Patients often ask me if an anti-inflammatory diet exists. The answer is that we’re not sure. It is clear that for some people with some medical problems certain foods can worsen their condition. But we do not know if this holds true in general. Some general guidelines to follow, however, are as follows
- Avoid Sugars & Starches: not only do they promote obesity but there is evidence that in many people they promote inflammation.
- Avoid Processed Foods Such as Cured Meats: They have been associated with aggravation of diseases such as Crohn’s disease and ulcerative colitis and in causing cancer.
- Eat Healthy Fats: such as olive oil. Do not eat trans fat or artificial fat. “The Big Fat Surprise” is an excellent source of information on good and bad fats. Drs Nance and Egan (see below) can also provide advice in this regard.
- Eat Vegetables & Legumes: The so called “blue zone” regions of the world, such as Ikaria Greece, featured by national geographic, are noted for increased longevity and health and are characterized by a diet rich in vegetables and legumes.
- Use Probiotics: Consuming a single serving of Fage yogurt each day provides healthy bacteria for your gut, i.e. probiotics, which are essential to health. Most yogurts have artificial additives or fillers. Fage yogurt has nothing artificial and is clearly the best available Greek yogurt in our opinion. It is also an excellent source of protein with few calories. Their zero calorie variety, which I have every day for lunch, has 18 grams of protein and only 100 calories. Compare this to most yogurts which have far more calories and far less protein per serving. Read the labels in your food store and compare. It is also delicious plain, but can be eaten with fruit. Because it is naturally made it is not bitter and does not need sugary additives for good taste. If yogurt bothers you then take a daily probiotic supplement. A good one is provided at the “Purchase Supplements” link on www.ismoc.net.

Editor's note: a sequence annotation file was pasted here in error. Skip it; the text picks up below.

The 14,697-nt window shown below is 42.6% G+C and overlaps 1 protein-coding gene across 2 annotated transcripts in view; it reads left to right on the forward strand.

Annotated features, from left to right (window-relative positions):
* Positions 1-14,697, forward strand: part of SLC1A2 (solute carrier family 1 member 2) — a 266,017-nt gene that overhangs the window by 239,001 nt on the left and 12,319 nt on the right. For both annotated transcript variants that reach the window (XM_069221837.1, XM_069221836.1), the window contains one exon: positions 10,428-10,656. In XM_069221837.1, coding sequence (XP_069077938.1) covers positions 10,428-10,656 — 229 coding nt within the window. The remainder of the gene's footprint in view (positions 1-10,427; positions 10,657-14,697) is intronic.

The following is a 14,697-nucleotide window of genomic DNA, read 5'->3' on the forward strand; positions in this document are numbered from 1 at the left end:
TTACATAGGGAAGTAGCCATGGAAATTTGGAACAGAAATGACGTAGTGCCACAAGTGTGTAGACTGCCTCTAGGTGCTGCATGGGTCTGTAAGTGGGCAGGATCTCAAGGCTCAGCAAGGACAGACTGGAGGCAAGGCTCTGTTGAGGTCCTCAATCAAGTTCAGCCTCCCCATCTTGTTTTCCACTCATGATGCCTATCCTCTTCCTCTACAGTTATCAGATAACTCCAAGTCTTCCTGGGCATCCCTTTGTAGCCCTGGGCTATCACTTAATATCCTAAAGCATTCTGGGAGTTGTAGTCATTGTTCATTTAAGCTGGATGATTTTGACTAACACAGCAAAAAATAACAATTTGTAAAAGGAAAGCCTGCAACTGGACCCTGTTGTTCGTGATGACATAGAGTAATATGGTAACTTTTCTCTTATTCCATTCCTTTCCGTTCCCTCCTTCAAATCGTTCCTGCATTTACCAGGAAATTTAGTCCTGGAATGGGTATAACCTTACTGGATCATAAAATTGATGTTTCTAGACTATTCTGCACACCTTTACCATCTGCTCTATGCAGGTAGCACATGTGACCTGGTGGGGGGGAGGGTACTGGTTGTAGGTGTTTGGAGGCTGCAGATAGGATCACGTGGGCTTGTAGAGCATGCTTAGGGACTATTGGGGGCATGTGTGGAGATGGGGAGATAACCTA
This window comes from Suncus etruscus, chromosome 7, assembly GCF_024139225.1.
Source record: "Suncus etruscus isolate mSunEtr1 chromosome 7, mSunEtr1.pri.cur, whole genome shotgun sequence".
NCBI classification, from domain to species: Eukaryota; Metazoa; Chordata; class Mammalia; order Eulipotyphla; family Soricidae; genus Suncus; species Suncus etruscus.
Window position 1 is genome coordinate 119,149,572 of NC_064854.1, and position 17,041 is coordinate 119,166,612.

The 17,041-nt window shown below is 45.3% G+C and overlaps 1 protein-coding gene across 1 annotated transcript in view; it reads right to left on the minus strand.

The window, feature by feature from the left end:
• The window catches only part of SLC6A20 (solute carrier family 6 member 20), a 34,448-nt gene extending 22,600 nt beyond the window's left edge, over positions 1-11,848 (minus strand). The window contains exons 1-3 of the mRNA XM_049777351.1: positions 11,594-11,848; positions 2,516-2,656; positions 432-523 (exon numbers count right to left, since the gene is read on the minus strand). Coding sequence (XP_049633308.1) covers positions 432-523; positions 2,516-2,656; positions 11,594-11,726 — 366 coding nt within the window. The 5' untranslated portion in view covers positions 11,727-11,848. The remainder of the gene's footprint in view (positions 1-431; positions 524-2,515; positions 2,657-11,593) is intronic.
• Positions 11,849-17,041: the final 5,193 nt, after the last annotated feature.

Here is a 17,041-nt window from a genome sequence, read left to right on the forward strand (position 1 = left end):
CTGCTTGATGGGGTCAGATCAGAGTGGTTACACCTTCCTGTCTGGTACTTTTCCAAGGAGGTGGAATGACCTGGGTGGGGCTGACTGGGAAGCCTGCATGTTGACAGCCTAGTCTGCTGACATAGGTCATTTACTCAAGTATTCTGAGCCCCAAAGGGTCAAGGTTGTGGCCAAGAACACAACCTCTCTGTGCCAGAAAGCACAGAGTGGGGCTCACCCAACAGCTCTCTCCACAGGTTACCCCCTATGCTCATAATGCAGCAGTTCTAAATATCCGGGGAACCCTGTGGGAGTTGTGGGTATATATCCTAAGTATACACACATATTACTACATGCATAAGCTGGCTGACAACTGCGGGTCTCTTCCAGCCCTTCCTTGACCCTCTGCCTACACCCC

- Limit Gluten Intake: Some people are sensitive to gluten and should avoid it if they are. Excess gluten is also good to avoid to lose weight and avoid gaining weight.
- Avoid Unnecessary Antibiotics: While not strictly a dietary recommendation it is important for proper digestion. When necessary, antibiotics should be used. But much antibiotic use in the USA is unnecessary. Antibiotics decrease healthy gut bacteria. This has been linked to decreased immune system function, autoimmune problems such as asthma, and other health problems.
- Read "The Big Fat Surprise" A Book by Nina Teicholz: This NY times best seller is an excellent source of information on diet and nutrition. I strongly recommend that all my patients buy it and read it.
- Protein: Make sure you get an adequate intake of protein.
- Eat Organic: The burden of toxins in our society is staggering. It is the likeliest cause for the increase in cancer and decrease in fertility that has occurred. Eating organic produce, as well as meat that does not have antibiotics or steroids is very desirable. It is also expensive. But if food is eaten in limited portions the cost is much less.
- Cook at Home, Eat Out Rarely: Restaurant food is starchy, fattening, not organic and far less healthy than what you can make at home. It is also more expensive. And studies have shown that "fast" food is no faster than shopping and cooking at home when travel times to restaurants are calculated. Cooking is healthful and fun. Learn to embrace it as a hobby, and to keep you lean and healthy.
- See Dr Kara Nance MD or Dr Celia Egan MD If You are Having Trouble Losing Weight: They are two outstanding doctors specializing in weight loss medicine who see patients at our center. Their services are covered by insurance and their results with my patients have been outstanding.
Try Our Delicious & Healthy Fall Recipe
Makes 6-8 servings
- 1 tbsp olive oil
- 1 Onion chopped
- 2 Carrots diced
- 2 Celery stalks, chopped
- 2 Garlic cloves minced
- 1 tsp Oregano, Mediterranean
- 1 Bay leaf
- 1 can Crushed Tomatoes (14.5oz can)
- 2 cups lentils
- 8 cups water or vegetable broth
- 1/2 cup Spinach or Kale rinsed and thinly sliced
- 2 Tbsp Red Wine Vinegar
- Salt and Pepper to taste
In a large soup pot, heat oil over medium heat. Add onions, carrots, and celery; cook and stir until onion is tender. Stir in garlic, bay leaf, oregano, and basil; cook for 2 minutes. Stir in lentils, and add water and tomatoes. Bring to a boil. Reduce heat, and simmer for at least 1 hour. When ready to serve, stir in spinach and cook until it wilts. Stir in vinegar and season to taste with salt and pepper - add more vinegar if desired. Serves six.